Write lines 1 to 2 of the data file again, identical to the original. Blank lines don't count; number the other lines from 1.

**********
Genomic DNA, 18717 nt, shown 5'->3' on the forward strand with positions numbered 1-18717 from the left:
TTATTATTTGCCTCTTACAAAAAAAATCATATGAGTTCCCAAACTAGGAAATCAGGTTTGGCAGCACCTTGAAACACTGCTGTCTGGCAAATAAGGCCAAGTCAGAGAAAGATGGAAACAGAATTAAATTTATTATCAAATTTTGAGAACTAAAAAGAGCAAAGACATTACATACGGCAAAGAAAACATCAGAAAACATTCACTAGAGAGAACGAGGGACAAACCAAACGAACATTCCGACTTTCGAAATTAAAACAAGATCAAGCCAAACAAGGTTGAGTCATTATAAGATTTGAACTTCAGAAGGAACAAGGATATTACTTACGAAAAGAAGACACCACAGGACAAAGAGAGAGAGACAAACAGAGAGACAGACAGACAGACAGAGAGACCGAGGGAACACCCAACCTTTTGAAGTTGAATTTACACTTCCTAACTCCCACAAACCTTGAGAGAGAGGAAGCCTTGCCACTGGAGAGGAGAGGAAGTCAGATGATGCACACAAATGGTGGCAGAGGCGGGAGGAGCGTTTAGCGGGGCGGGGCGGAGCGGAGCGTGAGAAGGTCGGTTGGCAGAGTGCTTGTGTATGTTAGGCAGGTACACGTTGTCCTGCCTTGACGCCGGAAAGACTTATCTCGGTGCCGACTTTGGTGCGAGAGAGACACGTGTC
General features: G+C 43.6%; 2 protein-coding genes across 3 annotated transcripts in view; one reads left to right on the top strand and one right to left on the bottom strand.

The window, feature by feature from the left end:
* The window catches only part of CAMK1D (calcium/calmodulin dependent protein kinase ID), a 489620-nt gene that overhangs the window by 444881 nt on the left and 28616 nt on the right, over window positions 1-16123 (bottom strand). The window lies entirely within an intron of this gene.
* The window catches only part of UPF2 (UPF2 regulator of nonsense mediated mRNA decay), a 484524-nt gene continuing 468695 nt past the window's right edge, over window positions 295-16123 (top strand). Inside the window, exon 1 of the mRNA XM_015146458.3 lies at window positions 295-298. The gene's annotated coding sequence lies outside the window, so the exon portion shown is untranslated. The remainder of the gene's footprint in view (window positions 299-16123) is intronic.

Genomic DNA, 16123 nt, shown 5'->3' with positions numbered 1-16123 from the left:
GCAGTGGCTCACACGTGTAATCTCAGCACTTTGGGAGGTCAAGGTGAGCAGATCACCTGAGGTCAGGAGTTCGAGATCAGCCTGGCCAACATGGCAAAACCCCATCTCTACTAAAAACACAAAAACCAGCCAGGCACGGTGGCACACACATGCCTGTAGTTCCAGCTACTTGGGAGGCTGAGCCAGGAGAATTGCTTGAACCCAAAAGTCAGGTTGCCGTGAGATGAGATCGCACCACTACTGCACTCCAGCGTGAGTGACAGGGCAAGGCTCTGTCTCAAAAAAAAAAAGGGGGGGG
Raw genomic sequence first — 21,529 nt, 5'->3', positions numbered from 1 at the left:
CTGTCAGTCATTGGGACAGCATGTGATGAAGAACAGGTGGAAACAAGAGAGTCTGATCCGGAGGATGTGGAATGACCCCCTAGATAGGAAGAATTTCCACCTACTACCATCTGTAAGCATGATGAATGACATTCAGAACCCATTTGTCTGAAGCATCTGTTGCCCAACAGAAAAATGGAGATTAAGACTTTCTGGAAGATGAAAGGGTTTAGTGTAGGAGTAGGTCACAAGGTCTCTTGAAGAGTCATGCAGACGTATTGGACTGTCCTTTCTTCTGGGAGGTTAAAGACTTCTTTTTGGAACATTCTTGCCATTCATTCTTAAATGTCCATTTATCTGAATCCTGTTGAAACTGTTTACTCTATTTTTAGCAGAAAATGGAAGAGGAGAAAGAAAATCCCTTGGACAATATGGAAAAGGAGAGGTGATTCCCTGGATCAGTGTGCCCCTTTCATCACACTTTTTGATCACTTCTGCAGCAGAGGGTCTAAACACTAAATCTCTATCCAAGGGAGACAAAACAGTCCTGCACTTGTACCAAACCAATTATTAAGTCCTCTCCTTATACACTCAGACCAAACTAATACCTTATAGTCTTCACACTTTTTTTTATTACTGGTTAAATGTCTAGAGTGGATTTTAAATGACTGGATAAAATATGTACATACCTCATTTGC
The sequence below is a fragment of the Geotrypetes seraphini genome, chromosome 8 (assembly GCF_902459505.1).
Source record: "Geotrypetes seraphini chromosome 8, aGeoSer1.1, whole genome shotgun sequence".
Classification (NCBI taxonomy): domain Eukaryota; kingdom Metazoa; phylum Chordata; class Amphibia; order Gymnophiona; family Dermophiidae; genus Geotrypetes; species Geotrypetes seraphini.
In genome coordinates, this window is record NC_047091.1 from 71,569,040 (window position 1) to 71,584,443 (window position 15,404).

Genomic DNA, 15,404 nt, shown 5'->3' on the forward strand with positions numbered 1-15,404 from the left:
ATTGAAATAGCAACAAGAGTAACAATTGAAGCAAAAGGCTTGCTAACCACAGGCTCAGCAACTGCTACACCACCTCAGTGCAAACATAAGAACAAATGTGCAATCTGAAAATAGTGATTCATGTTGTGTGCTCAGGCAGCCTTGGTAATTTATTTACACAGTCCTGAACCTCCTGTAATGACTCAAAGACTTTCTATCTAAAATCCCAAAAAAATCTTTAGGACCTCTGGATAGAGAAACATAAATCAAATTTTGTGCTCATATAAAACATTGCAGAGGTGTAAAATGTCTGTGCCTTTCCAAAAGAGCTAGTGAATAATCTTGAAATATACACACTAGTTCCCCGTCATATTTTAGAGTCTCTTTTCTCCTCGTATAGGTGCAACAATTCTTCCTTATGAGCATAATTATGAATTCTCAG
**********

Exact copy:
Genomic DNA, 18717 nt, shown 5'->3' on the forward strand with positions numbered 1-18717 from the left:
TTATTATTTGCCTCTTACAAAAAAAATCATATGAGTTCCCAAACTAGGAAATCAGGTTTGGCAGCACCTTGAAACACTGCTGTCTGGCAAATAAGGCCAAGTCAGAGAAAGATGGAAACAGAATTAAATTTATTATCAAATTTTGAGAACTAAAAAGAGCAAAGACATTACATACGGCAAAGAAAACATCAGAAAACATTCACTAGAGAGAACGAGGGACAAACCAAACGAACATTCCGACTTTCGAAATTAAAACAAGATCAAGCCAAACAAGGTTGAGTCATTATAAGATTTGAACTTCAGAAGGAACAAGGATATTACTTACGAAAAGAAGACACCACAGGACAAAGAGAGAGAGACAAACAGAGAGACAGACAGACAGACAGAGAGACCGAGGGAACACCCAACCTTTTGAAGTTGAATTTACACTTCCTAACTCCCACAAACCTTGAGAGAGAGGAAGCCTTGCCACTGGAGAGGAGAGGAAGTCAGATGATGCACACAAATGGTGGCAGAGGCGGGAGGAGCGTTTAGCGGGGCGGGGCGGAGCGGAGCGTGAGAAGGTCGGTTGGCAGAGTGCTTGTGTATGTTAGGCAGGTACACGTTGTCCTGCCTTGACGCCGGAAAGACTTATCTCGGTGCCGACTTTGGTGCGAGAGAGACACGTGTC